It is difficult to study muscle injuries in humans, as the incidence is a random event that is difficult to predict and the clinical presentation varies greatly. Therefore much of the data regarding muscle injuries have been ascertained from studies on animals, which provides control over many variables and the ability to study mechanisms of injury and recovery. The in vivo injury apparatus we have described provides a method for assessing contractile function without dissecting the muscle, and thus without the need to euthanize the animal under study. Our custom-designed injury model (patent pending) is based on the same principles used by other to establish contraction-induced injury in animals5,12,15,24. Despite the availability of models in the marketplace, there is little instruction beyond use of the hardware. Our model has specifications in terms of available range of motion and angular velocity that are advantageous17, but our main goal is to share the methods; we have tried to describe procedures from start to finish for producing an injury. Benefits of the in vivo model are that the muscle, anatomy and biomechanics are not altered and that the procedure is not terminal. We use the same location in the tibia for all torque measurements, following sanitary procedures and using a sterile needle for each measurement. The leg can be stabilized without the use of a transosseus pin, but we have found the pin to be superior in terms of reliability and eliminating extraneous movement during the lengthening contractions.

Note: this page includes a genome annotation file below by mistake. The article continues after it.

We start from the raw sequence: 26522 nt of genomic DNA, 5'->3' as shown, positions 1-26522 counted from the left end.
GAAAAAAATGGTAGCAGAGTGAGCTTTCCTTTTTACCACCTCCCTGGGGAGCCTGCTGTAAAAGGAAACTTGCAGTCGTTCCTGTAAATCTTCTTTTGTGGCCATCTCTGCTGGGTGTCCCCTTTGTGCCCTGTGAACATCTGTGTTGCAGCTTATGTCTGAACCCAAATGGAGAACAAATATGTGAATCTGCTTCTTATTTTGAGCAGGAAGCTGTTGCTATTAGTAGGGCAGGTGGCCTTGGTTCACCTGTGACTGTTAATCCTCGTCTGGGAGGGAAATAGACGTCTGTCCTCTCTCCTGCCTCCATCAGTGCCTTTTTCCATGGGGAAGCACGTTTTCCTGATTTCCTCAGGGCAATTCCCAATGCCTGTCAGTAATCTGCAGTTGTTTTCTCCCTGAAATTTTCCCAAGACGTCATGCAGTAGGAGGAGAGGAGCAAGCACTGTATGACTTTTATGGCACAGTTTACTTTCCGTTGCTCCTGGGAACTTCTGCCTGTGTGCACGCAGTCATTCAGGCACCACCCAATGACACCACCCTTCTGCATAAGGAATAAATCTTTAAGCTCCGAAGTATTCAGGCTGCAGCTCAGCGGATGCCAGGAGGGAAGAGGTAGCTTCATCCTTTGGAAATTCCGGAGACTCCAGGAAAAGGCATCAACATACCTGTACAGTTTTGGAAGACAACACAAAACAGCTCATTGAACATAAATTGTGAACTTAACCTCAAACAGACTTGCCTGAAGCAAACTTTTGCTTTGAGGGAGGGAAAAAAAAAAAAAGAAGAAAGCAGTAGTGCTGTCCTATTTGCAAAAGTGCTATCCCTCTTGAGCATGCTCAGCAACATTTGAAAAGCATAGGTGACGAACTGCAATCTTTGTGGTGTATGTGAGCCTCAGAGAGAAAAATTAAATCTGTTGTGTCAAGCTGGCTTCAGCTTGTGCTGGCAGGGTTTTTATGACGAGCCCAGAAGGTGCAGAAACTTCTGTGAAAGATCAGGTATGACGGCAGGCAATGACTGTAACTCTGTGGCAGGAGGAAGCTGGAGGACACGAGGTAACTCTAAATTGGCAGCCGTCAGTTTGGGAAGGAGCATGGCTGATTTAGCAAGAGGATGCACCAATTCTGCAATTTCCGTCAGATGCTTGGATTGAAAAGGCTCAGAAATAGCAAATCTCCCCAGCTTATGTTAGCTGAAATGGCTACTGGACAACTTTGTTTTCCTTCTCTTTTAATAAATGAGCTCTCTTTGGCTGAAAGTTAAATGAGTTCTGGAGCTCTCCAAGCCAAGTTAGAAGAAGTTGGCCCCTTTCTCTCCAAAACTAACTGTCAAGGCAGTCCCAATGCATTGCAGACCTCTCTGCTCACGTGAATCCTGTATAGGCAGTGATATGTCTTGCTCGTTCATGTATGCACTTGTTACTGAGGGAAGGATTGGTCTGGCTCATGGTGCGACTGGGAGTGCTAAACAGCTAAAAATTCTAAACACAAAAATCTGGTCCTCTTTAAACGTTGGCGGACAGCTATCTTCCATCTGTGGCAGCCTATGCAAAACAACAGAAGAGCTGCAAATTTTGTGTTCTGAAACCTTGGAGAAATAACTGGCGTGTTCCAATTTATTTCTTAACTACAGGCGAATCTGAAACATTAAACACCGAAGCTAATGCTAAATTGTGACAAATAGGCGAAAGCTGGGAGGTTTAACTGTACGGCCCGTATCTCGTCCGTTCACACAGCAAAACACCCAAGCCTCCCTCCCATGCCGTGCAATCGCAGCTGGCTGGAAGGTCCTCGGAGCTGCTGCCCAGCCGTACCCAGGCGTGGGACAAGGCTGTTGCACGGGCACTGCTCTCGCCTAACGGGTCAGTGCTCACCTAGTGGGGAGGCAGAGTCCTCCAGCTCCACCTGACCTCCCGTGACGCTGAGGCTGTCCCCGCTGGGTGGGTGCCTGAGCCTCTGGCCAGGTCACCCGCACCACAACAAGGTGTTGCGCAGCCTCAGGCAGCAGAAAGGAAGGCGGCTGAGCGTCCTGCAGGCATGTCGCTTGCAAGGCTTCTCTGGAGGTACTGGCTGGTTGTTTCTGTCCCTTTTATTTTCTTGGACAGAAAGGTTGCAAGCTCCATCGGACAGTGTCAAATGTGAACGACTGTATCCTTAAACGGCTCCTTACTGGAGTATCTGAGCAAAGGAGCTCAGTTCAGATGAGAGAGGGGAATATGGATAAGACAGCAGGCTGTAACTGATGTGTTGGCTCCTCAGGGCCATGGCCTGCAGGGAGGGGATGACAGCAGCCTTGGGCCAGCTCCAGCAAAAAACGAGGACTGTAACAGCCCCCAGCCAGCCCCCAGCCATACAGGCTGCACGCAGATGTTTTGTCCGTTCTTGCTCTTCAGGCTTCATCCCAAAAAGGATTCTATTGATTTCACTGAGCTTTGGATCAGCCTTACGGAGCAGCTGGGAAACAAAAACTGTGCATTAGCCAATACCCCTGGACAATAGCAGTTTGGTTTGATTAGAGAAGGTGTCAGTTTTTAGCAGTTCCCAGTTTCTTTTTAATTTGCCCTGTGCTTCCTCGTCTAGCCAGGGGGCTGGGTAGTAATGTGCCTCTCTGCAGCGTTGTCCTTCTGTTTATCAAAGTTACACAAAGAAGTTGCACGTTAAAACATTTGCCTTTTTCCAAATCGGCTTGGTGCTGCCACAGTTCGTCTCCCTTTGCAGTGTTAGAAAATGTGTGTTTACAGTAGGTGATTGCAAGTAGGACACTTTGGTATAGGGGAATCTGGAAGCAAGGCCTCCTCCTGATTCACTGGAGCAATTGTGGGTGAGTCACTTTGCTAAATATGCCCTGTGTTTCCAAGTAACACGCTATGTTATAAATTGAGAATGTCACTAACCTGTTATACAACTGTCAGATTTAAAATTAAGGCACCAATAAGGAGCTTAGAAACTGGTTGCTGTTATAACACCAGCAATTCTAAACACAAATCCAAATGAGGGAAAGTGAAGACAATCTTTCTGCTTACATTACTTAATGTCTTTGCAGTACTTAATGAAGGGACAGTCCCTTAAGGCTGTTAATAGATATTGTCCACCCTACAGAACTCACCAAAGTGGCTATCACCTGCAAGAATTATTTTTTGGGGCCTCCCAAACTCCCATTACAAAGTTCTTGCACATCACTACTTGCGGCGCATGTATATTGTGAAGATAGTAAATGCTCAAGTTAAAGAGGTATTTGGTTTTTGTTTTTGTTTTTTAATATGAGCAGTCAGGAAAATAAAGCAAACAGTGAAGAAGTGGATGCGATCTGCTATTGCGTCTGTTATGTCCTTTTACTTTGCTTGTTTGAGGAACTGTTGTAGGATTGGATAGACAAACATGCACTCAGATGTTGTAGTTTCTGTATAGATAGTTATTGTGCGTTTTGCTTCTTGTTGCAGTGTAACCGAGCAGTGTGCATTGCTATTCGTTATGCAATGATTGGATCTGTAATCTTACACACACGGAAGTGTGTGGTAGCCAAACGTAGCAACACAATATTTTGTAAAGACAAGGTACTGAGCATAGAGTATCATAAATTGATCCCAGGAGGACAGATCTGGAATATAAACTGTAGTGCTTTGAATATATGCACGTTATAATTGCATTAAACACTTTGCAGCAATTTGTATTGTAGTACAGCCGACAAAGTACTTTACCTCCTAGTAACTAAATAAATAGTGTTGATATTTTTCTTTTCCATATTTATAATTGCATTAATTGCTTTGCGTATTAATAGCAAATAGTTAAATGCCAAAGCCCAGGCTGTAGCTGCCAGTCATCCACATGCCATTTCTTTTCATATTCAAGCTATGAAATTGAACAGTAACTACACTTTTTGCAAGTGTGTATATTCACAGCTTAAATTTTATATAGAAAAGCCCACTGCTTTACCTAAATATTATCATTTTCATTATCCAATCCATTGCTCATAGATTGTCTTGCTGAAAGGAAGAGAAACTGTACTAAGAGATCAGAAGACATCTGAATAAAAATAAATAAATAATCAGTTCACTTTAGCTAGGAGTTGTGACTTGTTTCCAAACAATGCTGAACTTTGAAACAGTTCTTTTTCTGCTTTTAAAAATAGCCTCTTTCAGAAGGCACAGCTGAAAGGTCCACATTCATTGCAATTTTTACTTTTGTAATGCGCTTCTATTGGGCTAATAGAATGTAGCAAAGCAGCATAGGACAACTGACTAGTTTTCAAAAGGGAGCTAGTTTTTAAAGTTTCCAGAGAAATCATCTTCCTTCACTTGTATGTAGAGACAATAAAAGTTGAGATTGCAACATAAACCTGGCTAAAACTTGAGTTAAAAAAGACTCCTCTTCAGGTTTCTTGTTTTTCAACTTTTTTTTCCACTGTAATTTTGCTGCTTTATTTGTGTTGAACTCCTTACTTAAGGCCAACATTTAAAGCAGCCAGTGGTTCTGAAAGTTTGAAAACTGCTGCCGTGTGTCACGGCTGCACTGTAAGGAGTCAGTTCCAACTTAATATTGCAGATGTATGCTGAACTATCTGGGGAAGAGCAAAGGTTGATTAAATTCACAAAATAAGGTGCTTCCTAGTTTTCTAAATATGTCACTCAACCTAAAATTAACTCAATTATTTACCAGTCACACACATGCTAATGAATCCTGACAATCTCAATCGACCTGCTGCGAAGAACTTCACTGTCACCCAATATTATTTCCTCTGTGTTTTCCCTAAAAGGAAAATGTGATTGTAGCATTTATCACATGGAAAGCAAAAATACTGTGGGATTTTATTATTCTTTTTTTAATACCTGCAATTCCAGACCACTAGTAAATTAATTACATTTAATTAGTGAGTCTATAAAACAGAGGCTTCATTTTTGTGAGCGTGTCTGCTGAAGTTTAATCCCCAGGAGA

The apparatus used for in vivo torque measurements has several additional advantages. It does not involve any dissection, so there is no need to euthanize the animal under study. The result is that one can measure contractility in the same animal over time, and/or with in vivo imaging such as MRI. Other advantages are that normal anatomy is not altered, the nerve is not bypassed for stimulation (such as for in vitro preparations), and the muscle remains in its normal environment, so the effects of inflammation, hormones, or other factors can be studied. Because it requires the use of fewer animals, whose muscles are subjected to fewer manipulations (e.g., dissection prior to assay of function), we prefer to use the torque measurements whenever possible. The moment arm of the mouse TA is known4 and the muscle can be weighed when the animal is sacrificed. There are some limitations however, compared to isolating the muscle. For example, it is difficult to know the exact length changes that occur during lengthening contractions, and the muscle mass cannot be measured until it is harvested (although it can be estimated based on volume measured via MRI)8.